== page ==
Once upon a time, the Sunset District of San Francisco, California was known as the “Outside Lands”. Instead of homes and people, it was coastal scrub land full of sand dunes. No backyards; no backyard landscaping. It wasn’t until the baby boom that the last of the sand dunes disappeared, replaced by the tightly packed suburban style neighborhood it is today.
In February 2015, a backyard landscaping project took us to Inner Sunset, one of the four “micro neighborhoods” nestled in the Sunset District. The house was built in 1924, which may account for the unusually long backyard (most yards in the Inner Sunset don’t offer near as much room). The client looked at the space and dreamed of a sports-centered yard for two little boys – and maybe some adults, as well.
They opted for a large, artificial turf area for soccer and a padded sports court. For the sports court, they wanted basketball hoops, complete with overhead sports lights.
We had our work cut out for us. The retaining walls were crumbling, and the ground was taking back over poured concreate and a brick pathway. Weeds had destroyed most of the grass, and a gopher infestation was doing short work of the rest. It took us three weeks to transition from a backyard disaster to a sporty backyard landscape.
The first step was to set a concrete pad to provide a smooth, even surface for the flagstones. Quatzite flagstone went over the concrete base to create a small landing from the house to the backyard.
Next, we dug out and replaced the retaining walls. Digging deeper gives the yard to very distinct levels: a turf area and a sports court area. Two benches were inset into the retaining walls to provide an area to watch the activity, and stairs going to the sports court. Plants along the terracing will eventually grow thick enough and tall enough to provide a privacy screen from neighbors.
The retaining walls are made with recycled San Francisco Cobble, which comes with interesting history. In or around the 1800s, these cobbles were quarried for use in the shipping industry. Old wooden ships would bob on the water like a cork once their goods were offloaded; the cobbles were used as a ballast to keep the now empty ships stable.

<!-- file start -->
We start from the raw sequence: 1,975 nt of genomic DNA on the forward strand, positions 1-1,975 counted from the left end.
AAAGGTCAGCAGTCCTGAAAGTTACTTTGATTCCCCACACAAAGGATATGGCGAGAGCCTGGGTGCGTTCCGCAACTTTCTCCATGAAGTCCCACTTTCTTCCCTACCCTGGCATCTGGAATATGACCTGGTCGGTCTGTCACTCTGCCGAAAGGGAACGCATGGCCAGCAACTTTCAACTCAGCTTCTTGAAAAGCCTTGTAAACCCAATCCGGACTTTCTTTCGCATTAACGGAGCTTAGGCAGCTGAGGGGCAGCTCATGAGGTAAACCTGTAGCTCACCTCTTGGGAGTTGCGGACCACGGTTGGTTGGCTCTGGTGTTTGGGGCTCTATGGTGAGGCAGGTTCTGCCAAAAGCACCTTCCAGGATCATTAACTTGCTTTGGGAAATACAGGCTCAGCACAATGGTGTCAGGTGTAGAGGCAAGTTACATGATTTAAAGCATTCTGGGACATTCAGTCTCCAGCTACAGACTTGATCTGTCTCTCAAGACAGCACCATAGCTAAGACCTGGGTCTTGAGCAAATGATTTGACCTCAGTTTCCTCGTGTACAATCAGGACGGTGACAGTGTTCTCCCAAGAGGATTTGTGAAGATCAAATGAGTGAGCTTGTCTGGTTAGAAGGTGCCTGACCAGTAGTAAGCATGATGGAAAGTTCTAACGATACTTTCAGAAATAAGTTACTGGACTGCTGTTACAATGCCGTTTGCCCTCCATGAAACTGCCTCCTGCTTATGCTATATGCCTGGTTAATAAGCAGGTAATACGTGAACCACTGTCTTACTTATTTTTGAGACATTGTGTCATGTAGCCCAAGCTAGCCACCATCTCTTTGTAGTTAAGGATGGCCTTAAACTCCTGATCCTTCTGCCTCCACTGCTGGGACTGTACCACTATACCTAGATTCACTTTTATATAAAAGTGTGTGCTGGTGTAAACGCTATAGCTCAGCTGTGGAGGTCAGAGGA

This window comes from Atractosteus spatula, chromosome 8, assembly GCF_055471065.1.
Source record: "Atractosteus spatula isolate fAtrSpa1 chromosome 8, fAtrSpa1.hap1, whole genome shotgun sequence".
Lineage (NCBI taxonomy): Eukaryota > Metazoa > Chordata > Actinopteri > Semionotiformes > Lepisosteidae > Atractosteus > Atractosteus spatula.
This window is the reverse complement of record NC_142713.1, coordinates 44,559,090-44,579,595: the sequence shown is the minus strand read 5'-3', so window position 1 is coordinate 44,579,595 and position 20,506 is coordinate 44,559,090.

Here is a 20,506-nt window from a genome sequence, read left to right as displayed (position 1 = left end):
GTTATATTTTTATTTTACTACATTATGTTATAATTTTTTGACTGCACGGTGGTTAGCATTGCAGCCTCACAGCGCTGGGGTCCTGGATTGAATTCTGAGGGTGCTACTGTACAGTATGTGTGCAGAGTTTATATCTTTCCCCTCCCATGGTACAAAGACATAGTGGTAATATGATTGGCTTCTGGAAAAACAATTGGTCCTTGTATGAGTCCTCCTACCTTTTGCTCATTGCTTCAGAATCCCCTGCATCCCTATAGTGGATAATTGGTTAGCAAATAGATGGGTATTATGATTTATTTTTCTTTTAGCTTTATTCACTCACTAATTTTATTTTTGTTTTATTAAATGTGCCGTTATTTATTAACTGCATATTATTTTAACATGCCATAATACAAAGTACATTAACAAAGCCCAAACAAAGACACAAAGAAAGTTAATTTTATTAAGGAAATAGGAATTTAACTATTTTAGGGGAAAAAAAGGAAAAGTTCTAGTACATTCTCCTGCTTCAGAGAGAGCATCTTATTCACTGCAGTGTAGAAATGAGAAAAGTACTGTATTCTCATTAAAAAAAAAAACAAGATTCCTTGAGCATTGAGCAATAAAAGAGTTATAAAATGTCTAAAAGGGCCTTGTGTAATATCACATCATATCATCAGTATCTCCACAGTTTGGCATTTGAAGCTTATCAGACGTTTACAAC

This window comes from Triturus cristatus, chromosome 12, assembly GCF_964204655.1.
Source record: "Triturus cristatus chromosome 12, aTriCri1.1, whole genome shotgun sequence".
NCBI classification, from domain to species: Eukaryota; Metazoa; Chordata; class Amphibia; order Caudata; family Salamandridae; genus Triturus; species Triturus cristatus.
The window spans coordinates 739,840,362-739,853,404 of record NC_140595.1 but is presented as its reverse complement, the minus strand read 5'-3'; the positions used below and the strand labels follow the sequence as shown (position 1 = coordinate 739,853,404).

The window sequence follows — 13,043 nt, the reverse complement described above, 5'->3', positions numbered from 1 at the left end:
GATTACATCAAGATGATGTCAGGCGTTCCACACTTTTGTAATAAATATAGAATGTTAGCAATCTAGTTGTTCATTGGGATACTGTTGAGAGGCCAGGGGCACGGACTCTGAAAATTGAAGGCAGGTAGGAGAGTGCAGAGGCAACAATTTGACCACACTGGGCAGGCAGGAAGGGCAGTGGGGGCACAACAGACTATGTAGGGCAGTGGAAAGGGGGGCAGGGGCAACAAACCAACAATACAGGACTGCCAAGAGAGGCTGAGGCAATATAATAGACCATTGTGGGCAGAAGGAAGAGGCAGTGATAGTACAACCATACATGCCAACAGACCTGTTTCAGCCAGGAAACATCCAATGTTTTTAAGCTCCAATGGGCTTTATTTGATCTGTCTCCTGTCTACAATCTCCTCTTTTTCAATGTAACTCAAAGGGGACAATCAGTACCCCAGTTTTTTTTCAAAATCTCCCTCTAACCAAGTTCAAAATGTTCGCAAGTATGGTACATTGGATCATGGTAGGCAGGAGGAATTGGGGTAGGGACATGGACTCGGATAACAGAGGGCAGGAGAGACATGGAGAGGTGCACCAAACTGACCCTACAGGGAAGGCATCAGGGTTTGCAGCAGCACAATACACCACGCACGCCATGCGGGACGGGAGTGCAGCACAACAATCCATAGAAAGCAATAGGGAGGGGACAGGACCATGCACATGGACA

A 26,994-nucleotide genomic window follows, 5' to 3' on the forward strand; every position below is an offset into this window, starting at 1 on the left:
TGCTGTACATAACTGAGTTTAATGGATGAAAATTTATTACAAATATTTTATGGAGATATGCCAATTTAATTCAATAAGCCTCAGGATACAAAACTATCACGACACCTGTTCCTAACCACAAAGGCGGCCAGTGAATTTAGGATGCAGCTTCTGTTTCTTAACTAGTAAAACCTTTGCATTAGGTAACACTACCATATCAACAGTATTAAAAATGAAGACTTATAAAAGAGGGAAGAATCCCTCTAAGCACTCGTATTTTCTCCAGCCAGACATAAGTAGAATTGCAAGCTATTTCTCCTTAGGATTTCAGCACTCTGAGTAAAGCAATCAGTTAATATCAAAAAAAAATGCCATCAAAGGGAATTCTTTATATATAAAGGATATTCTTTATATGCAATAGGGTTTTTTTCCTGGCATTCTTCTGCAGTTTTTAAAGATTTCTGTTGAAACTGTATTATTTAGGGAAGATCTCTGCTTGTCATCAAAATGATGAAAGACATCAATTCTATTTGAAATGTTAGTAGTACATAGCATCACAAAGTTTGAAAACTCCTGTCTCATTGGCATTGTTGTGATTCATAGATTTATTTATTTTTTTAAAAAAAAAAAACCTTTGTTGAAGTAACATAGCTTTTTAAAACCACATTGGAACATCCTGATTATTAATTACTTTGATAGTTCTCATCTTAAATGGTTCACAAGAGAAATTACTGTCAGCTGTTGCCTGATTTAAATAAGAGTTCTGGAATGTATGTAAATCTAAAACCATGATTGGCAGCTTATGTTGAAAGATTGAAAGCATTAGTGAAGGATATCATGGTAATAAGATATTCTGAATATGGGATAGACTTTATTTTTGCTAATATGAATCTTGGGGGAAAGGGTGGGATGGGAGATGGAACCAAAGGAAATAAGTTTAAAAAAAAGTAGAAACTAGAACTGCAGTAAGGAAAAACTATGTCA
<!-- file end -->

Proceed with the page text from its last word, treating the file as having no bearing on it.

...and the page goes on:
Of course, they were then off loaded, and San Francisco ended up with a whole bunch of cobbles. They were eventually turned into paved streets, the streets were covered in tarmac, the tarmac in asphalt and the cobbles were buried. So now the client can tell people their retaining walls have a long, established history. If nothing else, it’s a good conversation starter!
We brought in the Sports Court Company to install the special foam sport court. The two galvanized poles seen will be used to install halogen overhead lights. Also, on the stairs, we installed LED down lighting for times when the games go late into the night.More redwood benches were installed here, for spectators, and another right off the flagstone porch.
The artificial turf we used is call S-Blade 90, from a long-term partner, Global Syn Turf. S-Blade 90 is a high-end, thick, realistic-looking material that will stand up to the rigors of soccer and other harsh activities. It has brown thatch woven into the turf to make in look more real. The turf is laid over 3″ of compacted baserock for stability. In addition, we added heavy landscape fabric, to prevent weeds, and a layer of galvanized wire mesh to deter gophers.
Above: Our finished project! It did take three weeks, but at the end of that time, we were all extremely happy with how it turned it. A far cry from old, crumbling walls and a struggling weed patch!